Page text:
I am a member of the proud and the few, but I am not a Marine. I am a loyal fan of the Chicago White Sox.

Due to my Southside upbringing, I have been a fan of the White Sox my entire life. I couldn’t care less about the Yankees and Red Sox – give me the Cubs-White Sox Red Line Series any day.

Although there is a sizeable population of students from the Chicago and Northwest Indiana area at UR, most of them are fans of the Chicago Cubs.

Just check out the Facebook – there are only five members of the Chicago White Sox Fan/Sympathizer Club – and two of them are Red Sox fans – as opposed to the 48 who are members of the Cubs Fans group.

In fact, I am pretty sure that there are more White Sox fans in Cuba and Venezuela than there are in Chicago, but that doesn’t bother me too much because it’s better to have a few real fans than a lot of fake ones who leave at the first sign of a bad season.

And boy, there have been a lot of bad seasons, or at least mediocre. As a result of my love for the White Sox, I am a jaded and sarcastic person with a giant chip on my shoulder. I’ve been disappointed by the lack of playoff berths and disgusted by their performance in the few they have been in.

I watch them get whipped by the Minnesota Twins every year and shake my head when they place second or third in the Central Division.

I constantly get into arguments with my Cub-loving fianc about why people love the Cubs more than the White Sox. He says the Cubs are loveable losers. I respond by saying their fans are rich, drunk morons with nothing better to do.

Hence, I always look forward to next season.

But something happened this year – they got good, really good. And the chip on my shoulder started to slip.

While home this summer, I could feel a change. The better they got, the more they started to dominate the sports pages. The more games they won, the harder it got to get tickets.

As their lead climbed higher, more Sox hats became visible, but I cursed those who decided to jump on the bandwagon only because of their recent success. Sure, I got scared when the lead was cut to one and a half games, but I had a feeling that they wouldn’t let me down this time. And they didn’t, clinching the division in the second to last series of the season.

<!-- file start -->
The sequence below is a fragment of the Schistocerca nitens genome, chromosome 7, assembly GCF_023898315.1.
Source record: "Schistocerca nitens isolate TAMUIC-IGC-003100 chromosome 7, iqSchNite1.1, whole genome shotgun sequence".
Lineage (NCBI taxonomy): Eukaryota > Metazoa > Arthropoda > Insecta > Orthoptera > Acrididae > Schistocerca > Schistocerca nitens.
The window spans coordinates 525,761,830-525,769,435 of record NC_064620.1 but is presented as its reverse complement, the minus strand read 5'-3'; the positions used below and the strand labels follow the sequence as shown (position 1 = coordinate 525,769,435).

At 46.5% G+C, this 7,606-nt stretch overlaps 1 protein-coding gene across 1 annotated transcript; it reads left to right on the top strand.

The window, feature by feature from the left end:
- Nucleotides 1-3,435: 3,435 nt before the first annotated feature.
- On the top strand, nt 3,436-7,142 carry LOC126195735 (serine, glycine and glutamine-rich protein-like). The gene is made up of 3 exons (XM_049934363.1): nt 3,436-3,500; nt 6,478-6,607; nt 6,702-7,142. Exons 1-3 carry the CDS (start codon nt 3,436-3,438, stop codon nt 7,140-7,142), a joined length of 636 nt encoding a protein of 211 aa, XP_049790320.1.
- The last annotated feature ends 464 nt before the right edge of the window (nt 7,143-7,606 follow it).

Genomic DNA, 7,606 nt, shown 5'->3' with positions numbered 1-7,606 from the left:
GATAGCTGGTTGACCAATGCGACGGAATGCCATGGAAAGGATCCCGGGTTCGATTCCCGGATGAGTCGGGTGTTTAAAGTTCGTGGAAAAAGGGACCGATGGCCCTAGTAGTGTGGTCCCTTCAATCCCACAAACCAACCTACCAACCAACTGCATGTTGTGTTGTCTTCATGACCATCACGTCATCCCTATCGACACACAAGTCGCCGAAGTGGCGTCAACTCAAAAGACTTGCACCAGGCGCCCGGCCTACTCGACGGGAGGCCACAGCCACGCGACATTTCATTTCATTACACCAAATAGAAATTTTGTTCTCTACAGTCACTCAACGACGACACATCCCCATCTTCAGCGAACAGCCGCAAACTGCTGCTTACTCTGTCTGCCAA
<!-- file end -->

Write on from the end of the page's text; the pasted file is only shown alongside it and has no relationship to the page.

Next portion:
Of course the wildcard was Boston. Since there is an obscene amount of people from Massachusetts here, being the only one in black and white White Sox apparel I was overshadowed by a sea of red.

I could tell that Boston fans thought that my Sox were just a bump on the way to repeating their title, but I had faith, and luckily they pulled through with a sweep, including a 14-2 blowout in Game One.

Next were the Angels and, although General Manger Ozzie Guillen’s group surrendered the first game, they were able to come back strong and win in four straight games with amazing performances from their sturdy rotation, which is unbelievable considering the difficulties the White Sox usually have with West Coast teams. White Sox fans remember when the Seattle Mariners swept Chicago in the first round of the 2000 playoffs.

Now that my Sox are in their first World Series since 1959, and the sports world is pretty positive that they are going to win their first World Series in over 80 years, you have no idea how much I wish plane tickets weren’t so expensive.

I would definitely go back home to Chicago around 35th Street and celebrate with some drunken Sox fans – some of the best people in the world. My only comfort is knowing that the Cubs are closing in on a century of futility.

Last year, it was the Sox from Boston, and now it’s my Sox from the southside of Chicago. I have only one thing to say to the Astros – bring it and watch my chip finally fall.

Miller can be reached at smiller@campustimes.org.



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